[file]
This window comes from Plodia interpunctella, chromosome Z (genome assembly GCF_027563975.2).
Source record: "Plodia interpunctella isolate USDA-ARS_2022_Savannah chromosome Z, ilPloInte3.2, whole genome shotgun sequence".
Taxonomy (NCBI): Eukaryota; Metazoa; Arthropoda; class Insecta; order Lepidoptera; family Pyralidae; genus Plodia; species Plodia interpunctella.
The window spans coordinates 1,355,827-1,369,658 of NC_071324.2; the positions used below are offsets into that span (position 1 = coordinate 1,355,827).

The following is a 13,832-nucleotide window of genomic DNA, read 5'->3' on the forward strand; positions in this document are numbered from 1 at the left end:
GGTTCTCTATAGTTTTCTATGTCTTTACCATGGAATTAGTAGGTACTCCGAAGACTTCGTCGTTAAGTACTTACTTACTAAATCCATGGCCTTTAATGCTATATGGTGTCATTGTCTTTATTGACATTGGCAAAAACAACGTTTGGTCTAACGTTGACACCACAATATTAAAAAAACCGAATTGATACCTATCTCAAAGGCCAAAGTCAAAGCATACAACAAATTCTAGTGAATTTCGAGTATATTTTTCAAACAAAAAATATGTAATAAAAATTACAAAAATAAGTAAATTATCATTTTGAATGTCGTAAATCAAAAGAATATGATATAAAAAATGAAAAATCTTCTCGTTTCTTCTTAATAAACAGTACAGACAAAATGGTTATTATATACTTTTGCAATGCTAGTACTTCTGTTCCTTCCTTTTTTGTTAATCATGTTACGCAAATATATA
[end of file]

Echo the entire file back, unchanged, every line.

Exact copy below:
This window comes from Plodia interpunctella, chromosome Z (genome assembly GCF_027563975.2).
Source record: "Plodia interpunctella isolate USDA-ARS_2022_Savannah chromosome Z, ilPloInte3.2, whole genome shotgun sequence".
Taxonomy (NCBI): Eukaryota; Metazoa; Arthropoda; class Insecta; order Lepidoptera; family Pyralidae; genus Plodia; species Plodia interpunctella.
The window spans coordinates 1,355,827-1,369,658 of NC_071324.2; the positions used below are offsets into that span (position 1 = coordinate 1,355,827).

The following is a 13,832-nucleotide window of genomic DNA, read 5'->3' on the forward strand; positions in this document are numbered from 1 at the left end:
GGTTCTCTATAGTTTTCTATGTCTTTACCATGGAATTAGTAGGTACTCCGAAGACTTCGTCGTTAAGTACTTACTTACTAAATCCATGGCCTTTAATGCTATATGGTGTCATTGTCTTTATTGACATTGGCAAAAACAACGTTTGGTCTAACGTTGACACCACAATATTAAAAAAACCGAATTGATACCTATCTCAAAGGCCAAAGTCAAAGCATACAACAAATTCTAGTGAATTTCGAGTATATTTTTCAAACAAAAAATATGTAATAAAAATTACAAAAATAAGTAAATTATCATTTTGAATGTCGTAAATCAAAAGAATATGATATAAAAAATGAAAAATCTTCTCGTTTCTTCTTAATAAACAGTACAGACAAAATGGTTATTATATACTTTTGCAATGCTAGTACTTCTGTTCCTTCCTTTTTTGTTAATCATGTTACGCAAATATATA